Redball (1999)
By: Devon B. on April 17, 2006  |  Comments  |  Bookmark and Share
Palace Films (Australia). All Regions, PAL. 1.85:1 (Non-anamorphic). English DD 5.1. 84 Minutes
The Movie
Director: Jon Hewitt
Starring: Belinda McClory, John Brumpton, Frank Magree, Peter Docker, Anthea Davis, Neil Pigot, Damien Richardson, James Young
Screenplay: Jon Hewitt
Country: Australia
The Redball DVD begins with an unskippable 'You wouldn't steal a…' anti-piracy ad. I hate these ads, and making them unskippable is very annoying. When the ads are updated to include some of the more longstanding copyright infringements like 'You wouldn't tape a movie off TV,' or 'You wouldn't make a tape of a CD for a friend,' maybe then I'll take them seriously.

Anyway, the film proper begins with a female detective being called out on a 'redball' child murder case. A redball case is one that puts the officers under a lot of pressure and that everyone will want solved ASAP. Our heroine arrives at the crime scene to find that the modus operandi is reminiscent of another case she's familiar with. The prior case has had a particularly harsh effect on our heroine, so it's not exactly smooth sailing. Actually, there's no sailing, but she does take a bath at one point, and spin a glass in the tub. Most of the movie is actually about police corruption and dishonesty on the force, but the lead story is as described above.

Redball is very low budget, but is competently directed and – mostly – well acted. In fact, if it weren't for being shot-on-video and having a poor sound mix, Redball would seem much higher budget than it is. The jump cuts used to create a kinetic energy are mostly good, though at times they get distracting and seem out of place.

Unfortunately, despite being well done in most respects, especially considering budget limitations, Redball isn't a movie I can strongly recommend. The film comes off like a Bad Lieutenant wannabe as it bogs itself down in banal police corruption sub-plots. I get that little bits tie into the main story, but more often than not, the film is just presenting a series of naughty piggy vignettes. This is too bad, because the main story is pretty bleak, and could've made for a much more impacting film if it had remained the prime focus. I do like that all the police are presented as corrupt, with nary a Serpico to be found, but most of the film is just a series of the normal stitch ups. One of the major 'shocking' scenes of police corruption lacks believability, despite being based on real events, as director/writer Jon Hewitt has tried to amp up the stakes a bit from the real-life scenario. This scene was presumably meant to trigger an emotional response, but my response was, 'That's just so stupid.'

On the plus side though, there is a nice, odd sense of humour running throughout the film, particularly in the blackly funny floater gag. But the biggest plus of all is the prominent use of The Meanies' 'Ton of Bricks.' The Meanies are an awesome band. I wish they'd play more live. I got to see them when I first moved to Australia, and they were great! They were playing a wrestling match, but it was still cool. So, if you're in The Meanies and reading this PLAY MORE GIGS!!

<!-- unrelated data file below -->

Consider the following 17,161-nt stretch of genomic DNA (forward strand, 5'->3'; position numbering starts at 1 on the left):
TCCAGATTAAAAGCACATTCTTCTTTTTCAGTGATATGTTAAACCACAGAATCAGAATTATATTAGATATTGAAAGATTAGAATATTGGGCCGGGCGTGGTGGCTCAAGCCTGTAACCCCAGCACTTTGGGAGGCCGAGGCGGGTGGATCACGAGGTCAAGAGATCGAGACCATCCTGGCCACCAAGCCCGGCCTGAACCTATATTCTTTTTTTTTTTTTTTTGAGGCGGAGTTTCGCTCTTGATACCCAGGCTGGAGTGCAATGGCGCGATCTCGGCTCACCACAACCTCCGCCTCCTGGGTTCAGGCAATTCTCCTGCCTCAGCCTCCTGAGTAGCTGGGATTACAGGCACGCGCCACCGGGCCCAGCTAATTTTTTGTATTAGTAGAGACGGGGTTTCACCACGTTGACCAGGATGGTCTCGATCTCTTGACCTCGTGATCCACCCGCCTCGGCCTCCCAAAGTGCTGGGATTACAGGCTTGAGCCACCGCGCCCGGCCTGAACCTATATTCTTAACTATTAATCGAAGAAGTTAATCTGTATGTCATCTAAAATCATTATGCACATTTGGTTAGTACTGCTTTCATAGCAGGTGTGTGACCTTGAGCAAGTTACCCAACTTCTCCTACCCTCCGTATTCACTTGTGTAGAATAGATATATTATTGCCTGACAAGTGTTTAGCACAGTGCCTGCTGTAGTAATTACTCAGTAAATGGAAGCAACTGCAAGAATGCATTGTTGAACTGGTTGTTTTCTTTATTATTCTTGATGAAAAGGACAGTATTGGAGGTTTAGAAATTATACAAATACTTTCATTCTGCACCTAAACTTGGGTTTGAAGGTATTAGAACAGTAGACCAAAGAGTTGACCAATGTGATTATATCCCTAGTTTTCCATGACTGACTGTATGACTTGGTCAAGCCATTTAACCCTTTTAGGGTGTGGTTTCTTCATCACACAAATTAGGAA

Redball is presented at 1.85:1 in a 4:3 transfer. There are frequent video glitches, predominantly the electronic lines that pop up after a VHS has been watched a lot or viewed on a machine with dirty heads. These glitches also occur on the black bars about the film's matte, so it seems like a heavily used VHS master was used for the transfer. The glitches were very distracting. There is also video grain readily apparent. The film is shot-on-video, which regrettably means it wouldn't look out of place following this week's episode(s) of The Bill.
The audio is a 5.1 Dolby track. It would be clear, but it suffers from 's' hisses, which is really distracting. Dialogue distorts at times, and overall the track can be a bit quiet.
Extra Features
The DVD sleeve assigns all the extras a number, so I guess I'll stick with that. Number 1: An audio commentary with various people involved in the production. The track is a cut together one. It ads an interesting aspect to the floater gag, and reveals that some of the editing jumps were to hide cameos by the boom mic. The track provides additional insight into the film, which I guess is what a good commentary should do. Number 2: 90 Minute Film School, which is another audio track, this time with just the director going over production aspects of the film. It's a good track for aspiring filmmakers, but should really be called '84 Minute Film School.' Number 3: Australian theatrical trailer, which is presented full frame and wisely has The Meanies song. Number 4: Japanese trailer, which is again presented full frame. Number 5: A photo gallery. Number 6: Original chapter selection. WOW! Number 7: Filmographies for Hewitt and stars Belinda McClory and John Brumpton. For some reason, despite desperately attempting to boost the extras list by including chapter selection, the other trailers for more Palace films are not mentioned. But they are there on the disc.
The Verdict
Redball is an odd film because I want to be generous given the low budget. Ultimately, though, it's too slick to say, 'Oh, the filmmakers just didn't know better.' Redball was clearly helmed by people who knew what they were doing. The problems with the film are entirely around the lack of focus on the main story, which is the most important element of any film like this. It's too bad that the DVD also mirrors this mistake of slacking on the most important element by presenting the film with an inferior transfer.
Movie Score
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